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Living With Dementia: A Guide For Seniors and Caretakers

living with dementia

As of 2020, there were over 55 million people around the world living with dementia. That number is expected to more than double by 2050. It’s important to understand how to care for your loved ones as they get older and potentially suffer from signs of dementia.

Luckily for families across the world, healthcare resources for seniors living with dementia have improved a lot over the years. You can find a retirement home or assisted living with dementia care. There are also government programs that can pay you to care for your family member.

Here’s your guide to dealing with dementia as a senior or caretaker.

Early Signs of Dementia

Dementia can present itself in a number of ways. Some people progress much faster than others, so it’s important to see the warning signs before it’s too late.

Some common early symptoms of dementia include memory problems, increasing confusion, and changes in personality. They may also suffer from withdrawal or depression as a result of their loss of ability to do normal everyday tasks or difficulty remembering things.

If you’ve noticed any of these symptoms, it may be time to get a dementia diagnosis. The individual’s local doctor can help them get a diagnosis and determine the source of the problem.

This process involves lab tests, cognitive testing, brain imaging, and a psychiatric assessment.

Keep in mind that some people may refuse to act on their symptoms, either due to pride or attributing them to getting older. Be patient with them and try asking their doctor for assistance.

Living With Dementia at Home

As a person who has developed dementia, it’s important to know that you are not alone in this. It’s okay to reach out for help and rely on the people who relied on you when you were younger. This is your chance to focus on the things you can still do and enjoy.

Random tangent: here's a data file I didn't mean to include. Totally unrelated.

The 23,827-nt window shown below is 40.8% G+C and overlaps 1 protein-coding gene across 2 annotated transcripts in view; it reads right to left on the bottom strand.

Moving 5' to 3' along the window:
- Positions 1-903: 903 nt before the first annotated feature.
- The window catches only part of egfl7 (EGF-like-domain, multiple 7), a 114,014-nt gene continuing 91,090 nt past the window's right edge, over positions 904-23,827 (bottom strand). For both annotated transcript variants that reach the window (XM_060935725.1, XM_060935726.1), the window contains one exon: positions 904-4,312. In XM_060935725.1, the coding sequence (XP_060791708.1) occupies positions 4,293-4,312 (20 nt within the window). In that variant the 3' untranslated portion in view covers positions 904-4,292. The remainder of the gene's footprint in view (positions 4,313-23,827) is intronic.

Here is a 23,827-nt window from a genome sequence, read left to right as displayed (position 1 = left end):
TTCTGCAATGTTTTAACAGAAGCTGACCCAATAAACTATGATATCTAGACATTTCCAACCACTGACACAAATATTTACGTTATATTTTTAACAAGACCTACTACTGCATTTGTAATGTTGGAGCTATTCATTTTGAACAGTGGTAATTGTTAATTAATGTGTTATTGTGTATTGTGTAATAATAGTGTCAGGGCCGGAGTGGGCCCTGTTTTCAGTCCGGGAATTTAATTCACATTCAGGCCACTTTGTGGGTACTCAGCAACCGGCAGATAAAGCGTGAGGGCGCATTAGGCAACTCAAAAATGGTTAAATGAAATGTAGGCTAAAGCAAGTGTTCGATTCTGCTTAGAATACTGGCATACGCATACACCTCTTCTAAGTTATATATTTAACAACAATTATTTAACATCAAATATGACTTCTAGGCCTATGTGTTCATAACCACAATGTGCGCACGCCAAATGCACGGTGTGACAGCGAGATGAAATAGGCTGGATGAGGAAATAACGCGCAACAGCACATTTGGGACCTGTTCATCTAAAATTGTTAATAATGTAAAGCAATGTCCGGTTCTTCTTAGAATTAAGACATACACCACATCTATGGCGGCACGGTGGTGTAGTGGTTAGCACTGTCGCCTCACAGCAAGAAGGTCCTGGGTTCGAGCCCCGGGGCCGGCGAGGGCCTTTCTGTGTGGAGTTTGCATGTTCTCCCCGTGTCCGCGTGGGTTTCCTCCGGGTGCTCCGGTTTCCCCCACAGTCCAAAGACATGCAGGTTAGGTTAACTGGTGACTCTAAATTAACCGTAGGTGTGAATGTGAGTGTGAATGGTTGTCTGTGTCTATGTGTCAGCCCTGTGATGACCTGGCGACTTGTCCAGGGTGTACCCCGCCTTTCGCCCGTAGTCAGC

One of the best things for your mental and emotional health is to stay socially active. Keep in touch with people and engage in various activities that stimulate your mind. This will in turn help decrease your ongoing cognitive impairment and improve your quality of life.

It’s also important to stay open and honest with the people around you. Your family members can’t help you if they don’t know anything is wrong or has changed. The last thing you want is for your dementia to worsen to the point that you harm yourself on accident.

Staying Physically and Mentally Healthy

Caregivers need to do more than clean up their loved ones’ homes and keep them safe. It’s also their job to help them stay physically active and feel positive.

It’s all too easy for a person diagnosed with dementia to find themselves falling into depression and isolation. After all, they may feel limited when it comes to conversation or even remembering who they’re talking to.

However, social isolation will only cause their dementia to progress at a faster pace. Instead, it’s up to their caregiver to encourage them to get out of the house and participate in some of their favorite activities.